Now move to this verse:

Romans 10:9: "That if you confess with your mouth, "Jesus is Lord," and believe in your heart that God raised him from the dead, you will be saved."

Comment: The earliest statement of belief, or creed, of the first century Christians was "Jesus is Lord." When the Greek-speaking Jews said this, they were using the same vocabulary as the Greek Scriptures, and by doing so, they were making the radical claim, "Jesus is Jehovah." This is why they were kicked out of the synagogues, why they were so hated and persecuted. It seemed to be the ultimate blasphemy, claiming that a man, Jesus, was the Eternal One.

This reading of "Jesus is Lord" may come as quite a surprise to you. Certainly the word ‘Lord’ is often used in connection with Jesus throughout the New Testament, too many times for me to list. No doubt, Jehovah’s Witnesses have treated this title as a term of rank or respect, much like, I imagine, the title "Lord" is used in Britain. I could imagine a JW teacher saying that while there are many "Lords" in England, there is only one King (or Queen, presently). And certainly the Greek word kyrios is also used in the New Testament as a term for master. The owners of the demon-possessed slavegirl in Acts are called kyrioi. But the exclamation, "____ is Lord" was in a different category in the first century Greek-speaking world. Whatever was named as Lord was an object of worship, not just respect. It was this phrase that got Jewish Christians thrown out of synagogues and Jewish and Gentile Christians killed for refusing to say, "Caesar is Lord." ("O Kaisaros O Kyrios")

Another application of YHWH to Jesus is found in:

Philippians 2:10-11: "that at the name of Jesus every knee should bow, in heaven and on earth and under the earth, and every tongue confess that Jesus Christ is Lord, to the glory of God the Father."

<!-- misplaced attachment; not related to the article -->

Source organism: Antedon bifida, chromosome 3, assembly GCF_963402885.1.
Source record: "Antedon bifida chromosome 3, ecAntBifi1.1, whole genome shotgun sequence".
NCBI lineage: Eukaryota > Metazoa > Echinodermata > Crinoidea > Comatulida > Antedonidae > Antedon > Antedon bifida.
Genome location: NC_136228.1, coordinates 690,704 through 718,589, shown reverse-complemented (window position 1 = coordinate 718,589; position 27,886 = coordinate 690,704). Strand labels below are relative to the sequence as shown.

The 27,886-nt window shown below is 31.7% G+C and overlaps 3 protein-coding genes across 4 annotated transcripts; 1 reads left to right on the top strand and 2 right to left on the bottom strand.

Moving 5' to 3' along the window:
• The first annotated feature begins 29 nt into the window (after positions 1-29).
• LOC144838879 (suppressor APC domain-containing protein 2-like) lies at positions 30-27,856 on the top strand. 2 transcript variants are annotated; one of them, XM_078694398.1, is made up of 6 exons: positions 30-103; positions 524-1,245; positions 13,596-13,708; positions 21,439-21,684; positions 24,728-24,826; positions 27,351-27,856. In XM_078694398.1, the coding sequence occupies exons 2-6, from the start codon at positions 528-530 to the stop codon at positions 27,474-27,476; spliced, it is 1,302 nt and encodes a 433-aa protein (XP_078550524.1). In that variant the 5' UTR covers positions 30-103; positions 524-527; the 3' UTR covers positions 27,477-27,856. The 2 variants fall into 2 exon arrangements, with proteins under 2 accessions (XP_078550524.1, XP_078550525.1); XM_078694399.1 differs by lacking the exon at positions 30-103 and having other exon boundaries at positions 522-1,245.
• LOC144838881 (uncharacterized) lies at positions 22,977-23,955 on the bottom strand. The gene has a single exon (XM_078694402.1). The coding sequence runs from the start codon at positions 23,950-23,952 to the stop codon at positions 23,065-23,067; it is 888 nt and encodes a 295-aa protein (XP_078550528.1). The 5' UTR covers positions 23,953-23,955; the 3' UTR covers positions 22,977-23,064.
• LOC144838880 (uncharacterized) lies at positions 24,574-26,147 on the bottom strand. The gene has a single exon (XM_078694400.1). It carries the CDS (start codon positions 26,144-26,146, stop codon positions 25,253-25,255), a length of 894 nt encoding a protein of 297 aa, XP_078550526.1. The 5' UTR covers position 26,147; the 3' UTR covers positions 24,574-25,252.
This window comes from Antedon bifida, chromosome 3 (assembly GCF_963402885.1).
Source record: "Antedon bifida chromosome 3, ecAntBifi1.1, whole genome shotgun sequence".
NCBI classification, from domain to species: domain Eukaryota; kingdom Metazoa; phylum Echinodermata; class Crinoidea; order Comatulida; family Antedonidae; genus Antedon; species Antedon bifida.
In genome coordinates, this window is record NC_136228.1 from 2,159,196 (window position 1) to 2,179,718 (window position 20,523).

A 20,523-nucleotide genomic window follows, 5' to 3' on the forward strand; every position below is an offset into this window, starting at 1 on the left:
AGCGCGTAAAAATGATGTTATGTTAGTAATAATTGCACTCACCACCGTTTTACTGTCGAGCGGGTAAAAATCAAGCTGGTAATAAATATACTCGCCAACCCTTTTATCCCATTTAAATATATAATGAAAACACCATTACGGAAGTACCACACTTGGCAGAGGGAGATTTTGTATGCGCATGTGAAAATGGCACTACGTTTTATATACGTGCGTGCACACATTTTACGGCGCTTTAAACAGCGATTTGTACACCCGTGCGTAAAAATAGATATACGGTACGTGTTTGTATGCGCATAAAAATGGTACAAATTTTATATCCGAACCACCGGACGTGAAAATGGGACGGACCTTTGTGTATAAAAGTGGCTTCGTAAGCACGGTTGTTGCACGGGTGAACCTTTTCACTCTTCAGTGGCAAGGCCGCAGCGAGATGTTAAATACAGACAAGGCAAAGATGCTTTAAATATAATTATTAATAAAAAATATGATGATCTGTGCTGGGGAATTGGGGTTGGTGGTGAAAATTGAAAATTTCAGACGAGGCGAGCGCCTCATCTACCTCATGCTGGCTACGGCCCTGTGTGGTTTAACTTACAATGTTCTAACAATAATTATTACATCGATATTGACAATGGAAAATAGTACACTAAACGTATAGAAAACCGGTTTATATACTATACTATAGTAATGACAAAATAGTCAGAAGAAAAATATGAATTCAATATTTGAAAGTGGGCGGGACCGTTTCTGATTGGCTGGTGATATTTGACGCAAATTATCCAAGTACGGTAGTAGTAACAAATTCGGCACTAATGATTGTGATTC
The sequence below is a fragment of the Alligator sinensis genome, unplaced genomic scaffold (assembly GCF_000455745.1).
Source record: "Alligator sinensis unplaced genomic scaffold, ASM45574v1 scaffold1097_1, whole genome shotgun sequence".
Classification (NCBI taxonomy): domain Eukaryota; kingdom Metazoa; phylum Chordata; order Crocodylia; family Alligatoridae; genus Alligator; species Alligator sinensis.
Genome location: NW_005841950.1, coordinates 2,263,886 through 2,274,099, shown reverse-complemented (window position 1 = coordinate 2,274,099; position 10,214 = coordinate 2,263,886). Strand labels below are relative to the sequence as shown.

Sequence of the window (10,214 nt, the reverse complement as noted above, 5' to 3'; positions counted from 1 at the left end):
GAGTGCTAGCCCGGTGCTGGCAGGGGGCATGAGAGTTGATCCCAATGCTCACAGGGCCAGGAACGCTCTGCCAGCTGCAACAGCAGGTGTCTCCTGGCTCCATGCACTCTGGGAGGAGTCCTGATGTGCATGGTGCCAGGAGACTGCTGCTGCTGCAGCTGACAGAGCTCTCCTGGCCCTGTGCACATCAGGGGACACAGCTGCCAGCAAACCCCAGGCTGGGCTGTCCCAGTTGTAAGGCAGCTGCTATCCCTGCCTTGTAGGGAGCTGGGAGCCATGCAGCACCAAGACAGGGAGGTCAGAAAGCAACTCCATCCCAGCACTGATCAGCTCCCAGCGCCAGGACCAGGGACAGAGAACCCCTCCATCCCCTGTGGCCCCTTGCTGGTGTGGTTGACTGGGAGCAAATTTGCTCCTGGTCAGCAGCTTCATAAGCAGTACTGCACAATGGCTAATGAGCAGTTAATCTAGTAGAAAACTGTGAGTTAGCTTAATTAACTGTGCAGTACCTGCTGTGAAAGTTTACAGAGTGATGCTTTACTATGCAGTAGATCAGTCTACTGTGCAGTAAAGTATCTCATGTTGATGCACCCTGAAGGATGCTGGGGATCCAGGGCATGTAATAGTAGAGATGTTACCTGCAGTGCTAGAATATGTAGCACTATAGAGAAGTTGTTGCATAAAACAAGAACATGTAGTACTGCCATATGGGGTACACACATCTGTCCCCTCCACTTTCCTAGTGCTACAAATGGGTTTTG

Comment: Here once again Paul has the words of OT Scripture in mind, specifically, when YHWH speaks through the Prophet Isaiah (45:23), "Before Me every knee will bow; by Me every tongue will swear (or confess)." While I suppose you might say that the Philippians verse is not clear to whom every knee should bow – to Jesus or to the Father – it is clear what the confession of the tongue will be, "Jesus is Lord," a confession that YHWH says to Isaiah is "by Me" or "of Me."

Hebrews 1:10: "He also says, ‘In the beginning, O Lord, you laid the foundations of the earth and the heavens are the work of your hands.’"

Comment: In the first chapter of Hebrews, the author is attempting to prove the superiority of Jesus by citing OT scriptures and applying them to Jesus. The author shows that Jesus: is called God’s Son (by citing Ps. 2:7 and II Sam. 7:14); is worshipped by angels (Deuteronomy 32:43); is forever (Ps. 45:6-7); and is the creator of the heavens and the earth (Ps. 102:25-27).

This is all fine (Witnesses may